African trade union leaders from across the continent called on U.S. and African leaders to adopt a decent work agenda for trade and economic growth where the creation of good jobs that respect worker rights and provide social protections will lead to greater shared prosperity.

Union leaders discussed issues regarding jobs, development and investment at an official U.S.-Africa Leaders’ Summit workshop yesterday: “Promoting Decent Work: Priorities for U.S. and African Leaders, Civil Society and Private-Sector Shareholders.” Their recommendations, which include a focus on gender equality, will be submitted to the African heads of state also meeting this week in Washington, D.C.

The panel discussion highlighted the reality that although many countries in sub-Saharan Africa are seeing tremendous economic growth through oil and mineral exports, the emergence of a textile sector and expanding foreign investment, workers and their families are not sharing in the prosperity. Indeed, in many sub-Saharan African countries, the majority of workers toil in the informal economy, leaving them vulnerable to economic shocks, without social protections and with limited ability to transition into formal employment—and often trapped in a multigenerational cycle of poverty.

Sahra Ryklief, secretary general of the International Federation of Workers’ Education Associations (South Africa), said: “Why do we promote decent work? Because if we don’t, we are headed for disaster. For a worker who does not have a steady income, life is precarious. And Africa has 80 percent of the population in informal work–many of them women. So many that they have come to be known as the ‘precariat.’”

To combat this problem and the gross inequality that it engenders, Kwasi Adu-Amankwah, Secretary General of the International Trade Union Confederation-Africa called for focused strategies that industrialize national economies and create better, formal-sector jobs. Formal livelihoods that provide real wages and a decent standard of living, he argued, are key to lifting up the working poor. In addition, the wealth generated through high levels of economic growth over the past decade should be reinvested in the African people via strong social institutions and investment in working women and men, through effective skills training programs.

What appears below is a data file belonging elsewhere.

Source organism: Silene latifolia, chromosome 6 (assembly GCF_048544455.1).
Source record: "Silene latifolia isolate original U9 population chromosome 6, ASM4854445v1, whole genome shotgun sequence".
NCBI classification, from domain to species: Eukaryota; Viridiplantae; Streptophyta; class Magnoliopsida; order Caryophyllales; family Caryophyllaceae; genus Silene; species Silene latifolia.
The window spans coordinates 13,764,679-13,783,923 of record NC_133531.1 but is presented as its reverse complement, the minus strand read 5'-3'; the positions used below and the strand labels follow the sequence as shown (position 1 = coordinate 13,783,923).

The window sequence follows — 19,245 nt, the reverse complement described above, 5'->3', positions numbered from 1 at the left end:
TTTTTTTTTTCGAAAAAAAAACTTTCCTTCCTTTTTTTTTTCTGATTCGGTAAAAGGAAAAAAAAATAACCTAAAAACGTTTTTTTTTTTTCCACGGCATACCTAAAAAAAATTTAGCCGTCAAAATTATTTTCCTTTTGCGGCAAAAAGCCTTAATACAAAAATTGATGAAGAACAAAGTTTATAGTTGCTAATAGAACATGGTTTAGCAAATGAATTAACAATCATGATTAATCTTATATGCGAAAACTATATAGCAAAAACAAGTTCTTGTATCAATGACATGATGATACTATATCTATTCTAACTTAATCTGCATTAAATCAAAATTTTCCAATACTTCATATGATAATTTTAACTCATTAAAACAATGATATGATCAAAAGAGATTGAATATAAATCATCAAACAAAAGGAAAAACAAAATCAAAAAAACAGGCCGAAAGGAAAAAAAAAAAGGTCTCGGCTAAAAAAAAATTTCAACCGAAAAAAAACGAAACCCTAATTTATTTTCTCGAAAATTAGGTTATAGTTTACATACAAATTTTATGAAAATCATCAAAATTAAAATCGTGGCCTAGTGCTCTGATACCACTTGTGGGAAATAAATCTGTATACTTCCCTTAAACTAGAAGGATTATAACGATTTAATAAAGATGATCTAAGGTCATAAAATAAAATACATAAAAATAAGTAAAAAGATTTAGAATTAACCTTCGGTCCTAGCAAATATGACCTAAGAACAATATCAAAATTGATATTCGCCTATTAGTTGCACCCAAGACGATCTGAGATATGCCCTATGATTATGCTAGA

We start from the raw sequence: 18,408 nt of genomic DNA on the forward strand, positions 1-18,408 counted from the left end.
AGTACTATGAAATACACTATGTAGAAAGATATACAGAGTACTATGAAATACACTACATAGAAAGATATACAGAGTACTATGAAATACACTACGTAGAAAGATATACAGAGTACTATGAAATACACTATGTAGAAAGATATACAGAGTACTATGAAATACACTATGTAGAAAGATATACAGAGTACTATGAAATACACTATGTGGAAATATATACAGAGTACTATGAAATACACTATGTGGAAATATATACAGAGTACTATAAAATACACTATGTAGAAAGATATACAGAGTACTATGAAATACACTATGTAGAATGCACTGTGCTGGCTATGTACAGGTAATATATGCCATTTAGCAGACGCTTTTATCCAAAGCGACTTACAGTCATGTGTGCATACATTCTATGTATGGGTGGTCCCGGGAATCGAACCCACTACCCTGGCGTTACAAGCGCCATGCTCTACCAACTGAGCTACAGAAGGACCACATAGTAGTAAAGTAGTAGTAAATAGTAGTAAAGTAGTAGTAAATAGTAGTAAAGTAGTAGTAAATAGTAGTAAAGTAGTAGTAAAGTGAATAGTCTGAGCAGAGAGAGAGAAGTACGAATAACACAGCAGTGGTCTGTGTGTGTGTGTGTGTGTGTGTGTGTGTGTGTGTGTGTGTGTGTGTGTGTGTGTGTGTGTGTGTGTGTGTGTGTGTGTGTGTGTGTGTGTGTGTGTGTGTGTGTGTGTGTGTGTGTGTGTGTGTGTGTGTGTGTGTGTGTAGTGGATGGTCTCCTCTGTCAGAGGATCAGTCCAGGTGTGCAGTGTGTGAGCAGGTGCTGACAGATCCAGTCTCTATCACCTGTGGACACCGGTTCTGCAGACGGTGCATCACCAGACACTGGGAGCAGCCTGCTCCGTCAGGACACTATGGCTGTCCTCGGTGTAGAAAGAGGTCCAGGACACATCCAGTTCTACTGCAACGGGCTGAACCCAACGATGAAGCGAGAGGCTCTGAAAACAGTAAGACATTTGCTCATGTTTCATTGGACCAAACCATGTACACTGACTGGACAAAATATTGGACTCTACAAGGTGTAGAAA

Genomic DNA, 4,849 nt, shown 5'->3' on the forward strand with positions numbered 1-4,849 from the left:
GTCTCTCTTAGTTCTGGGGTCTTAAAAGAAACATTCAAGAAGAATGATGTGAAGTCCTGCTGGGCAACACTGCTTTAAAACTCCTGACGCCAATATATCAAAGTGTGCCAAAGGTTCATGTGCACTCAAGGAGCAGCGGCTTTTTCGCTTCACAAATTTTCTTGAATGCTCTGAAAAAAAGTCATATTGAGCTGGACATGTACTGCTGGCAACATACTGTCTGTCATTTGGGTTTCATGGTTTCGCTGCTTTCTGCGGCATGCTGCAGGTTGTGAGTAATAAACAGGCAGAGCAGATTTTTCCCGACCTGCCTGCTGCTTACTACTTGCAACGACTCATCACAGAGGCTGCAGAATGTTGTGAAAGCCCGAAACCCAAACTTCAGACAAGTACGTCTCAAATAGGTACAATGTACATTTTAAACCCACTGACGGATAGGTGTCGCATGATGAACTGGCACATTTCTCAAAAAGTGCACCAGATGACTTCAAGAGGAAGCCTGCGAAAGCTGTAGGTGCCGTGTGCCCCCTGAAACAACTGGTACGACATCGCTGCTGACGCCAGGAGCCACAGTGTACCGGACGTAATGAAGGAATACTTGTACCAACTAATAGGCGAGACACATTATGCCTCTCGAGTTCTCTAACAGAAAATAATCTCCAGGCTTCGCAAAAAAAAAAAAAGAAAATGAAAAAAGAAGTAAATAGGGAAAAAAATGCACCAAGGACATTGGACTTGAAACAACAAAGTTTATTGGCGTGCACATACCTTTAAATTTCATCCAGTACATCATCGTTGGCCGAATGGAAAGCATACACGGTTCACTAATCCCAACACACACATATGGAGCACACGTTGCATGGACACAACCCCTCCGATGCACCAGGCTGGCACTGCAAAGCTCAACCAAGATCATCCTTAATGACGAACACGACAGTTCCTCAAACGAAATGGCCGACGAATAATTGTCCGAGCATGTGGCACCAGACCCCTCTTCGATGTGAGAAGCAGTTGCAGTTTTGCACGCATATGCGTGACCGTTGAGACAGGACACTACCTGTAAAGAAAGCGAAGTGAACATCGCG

Speakers also stressed the importance of extending social protections and worker rights to the majority of African workers in informal employment, to improve livelihoods and provide them equal protection under the law.

The workshop featured:
• Christopher Lu, U.S. deputy secretary of labor;
• Steven Feldstein, deputy assistant secretary of state, U.S. Department of State Bureau of Democracy, Human Rights and Labor;
• Kwasi Adu-Amankwah, general secretary, International Trade Union Confederation-Africa;
• Eric Biehl, associate deputy undersecretary for international affairs, U.S. Department of Labor, International Labor Affairs Bureau;
• Sahra Ryklief, secretary general, International Federation of Workers’ Education Associations; and
• Sabina Dewan, president and executive director, Just Jobs Network.

A set of recommendations will be publicly available soon.

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